Doug Lederman

Doug Lederman, Editor, is one of the three founders of Inside Higher Ed. With Scott Jaschik, he leads the site's editorial operations, overseeing news content, opinion pieces, career advice, blogs and other features. Doug speaks widely about higher education, including on C-Span and National Public Radio and at meetings around the country, and his work has appeared in The New York Times and USA Today, among other publications. Doug was managing editor of The Chronicle of Higher Education from 1999 to 2003. Before that, Doug had worked at The Chronicle since 1986 in a variety of roles, first as an athletics reporter and editor. He has won three National Awards for Education Reporting from the Education Writers Association, including one in 2009 for a series of Inside Higher Ed articles he co-wrote on college rankings. He began his career as a news clerk at The New York Times. He grew up in Shaker Heights, Ohio, and graduated in 1984 from Princeton University. Doug lives with his family in Bethesda, Md.

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Most Recent Articles

January 29, 2010
Education Trust, which just two weeks ago released a report slamming flagship universities for not doing enough to enroll and graduate low-income and minority students, is drawing attention to some success stories.
January 29, 2010
Florida Gov. Charlie Crist is talking up his plan to provide an extra $100 million in funds to Florida's universities next year, but not everyone is convinced he has the money. The plan would focus the new money on degrees and programs that result in jobs for graduates or economic development for the state. While legislative leaders say that they like the theory, The Miami Herald reported that they are skeptical of the availability of funds.
January 29, 2010
A report released today by the Data Quality Campaign assesses progress in state efforts to use longitudinal student-level data to gauge and improve students' progress through the educational system. The report concludes that states have made significant progress in building data systems (with a big financial and policy push from the Obama administration) but far less headway in using the data to change educational practices.
January 29, 2010
The Maricopa Community College District's board has authorized Chancellor Rufus Glasper to carry out a series of efficiency moves, The Arizona Republic reported. Among the possible shifts: increases in class sizes, greater reliance on adjunct faculty members, outsourcing of landscaping and a new information technology fee. The consultants who developed the options said that they could save the district up to $48 million a year.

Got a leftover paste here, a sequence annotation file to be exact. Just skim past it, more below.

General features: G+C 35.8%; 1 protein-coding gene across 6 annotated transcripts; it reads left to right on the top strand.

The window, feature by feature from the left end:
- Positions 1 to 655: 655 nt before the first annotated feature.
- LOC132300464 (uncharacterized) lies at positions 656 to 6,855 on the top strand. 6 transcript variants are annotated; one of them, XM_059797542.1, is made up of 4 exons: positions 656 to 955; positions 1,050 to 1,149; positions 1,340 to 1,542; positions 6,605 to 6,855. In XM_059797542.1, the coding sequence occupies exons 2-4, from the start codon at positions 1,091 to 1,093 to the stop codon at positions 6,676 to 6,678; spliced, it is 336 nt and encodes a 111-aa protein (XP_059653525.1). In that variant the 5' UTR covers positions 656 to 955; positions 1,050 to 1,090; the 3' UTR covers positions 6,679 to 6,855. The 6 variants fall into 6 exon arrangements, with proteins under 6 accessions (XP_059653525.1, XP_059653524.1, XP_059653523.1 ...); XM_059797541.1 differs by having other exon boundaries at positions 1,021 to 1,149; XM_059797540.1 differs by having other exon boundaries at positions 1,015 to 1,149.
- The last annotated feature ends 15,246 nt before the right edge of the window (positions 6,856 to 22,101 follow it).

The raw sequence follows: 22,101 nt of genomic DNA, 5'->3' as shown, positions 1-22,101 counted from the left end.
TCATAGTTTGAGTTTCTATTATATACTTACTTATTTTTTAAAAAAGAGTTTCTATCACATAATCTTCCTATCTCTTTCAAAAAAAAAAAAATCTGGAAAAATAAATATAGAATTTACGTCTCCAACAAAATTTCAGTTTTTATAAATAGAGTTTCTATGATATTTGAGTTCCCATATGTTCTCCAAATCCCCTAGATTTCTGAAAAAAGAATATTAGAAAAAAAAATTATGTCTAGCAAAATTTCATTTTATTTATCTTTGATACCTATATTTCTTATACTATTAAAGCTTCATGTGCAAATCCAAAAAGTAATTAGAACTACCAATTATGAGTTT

January 29, 2010
The Institute for International Education has created an emergency grants fund to help students from Haiti on campuses in the United States. Colleges may nominate up to five students for awards of up to $2,000 to those who are facing financial hardships because of the devastation caused by the earthquake. Details and nomination forms may be found here.
January 29, 2010
Rutgers University police have arrested six members of Sigma Gamma Rho sorority, charging them with beating at least three pledges for seven consecutive nights, The Star-Ledger reported. The university and the sorority's national organization immediately suspended the Rutgers chapter.
January 29, 2010
A former nursing professor at Tennessee State University falsified data and results in federally sponsored research on sexual risk behaviors among mentally ill homeless men, the Office of Research Integrity at the U.S. Department of Health and Human Services announced Thursday.
January 29, 2010
An Illinois state representative, Monique Davis, announced Thursday that she will return to Chicago State University a $25,000 statue from the university that ended up in the lawmaker's office the Chicago Sun-Times reported. It remains unclear how the statue ended up in her office. Chicago State officials asked for it back, without success, but pressure grew on Davis to return it after a Sun-Times columnist revealed the situation last week.
January 29, 2010
Bipartisan legislation would define dubious institutions (and the agencies that accredit them), bar use of phony degrees in federal hiring and promotion, and strengthen Federal Trade Commission enforcement.
January 28, 2010
OECD will develop international version of Collegiate Learning Assessment to gauge whether comparisons are valid across countries -- including the U.S.

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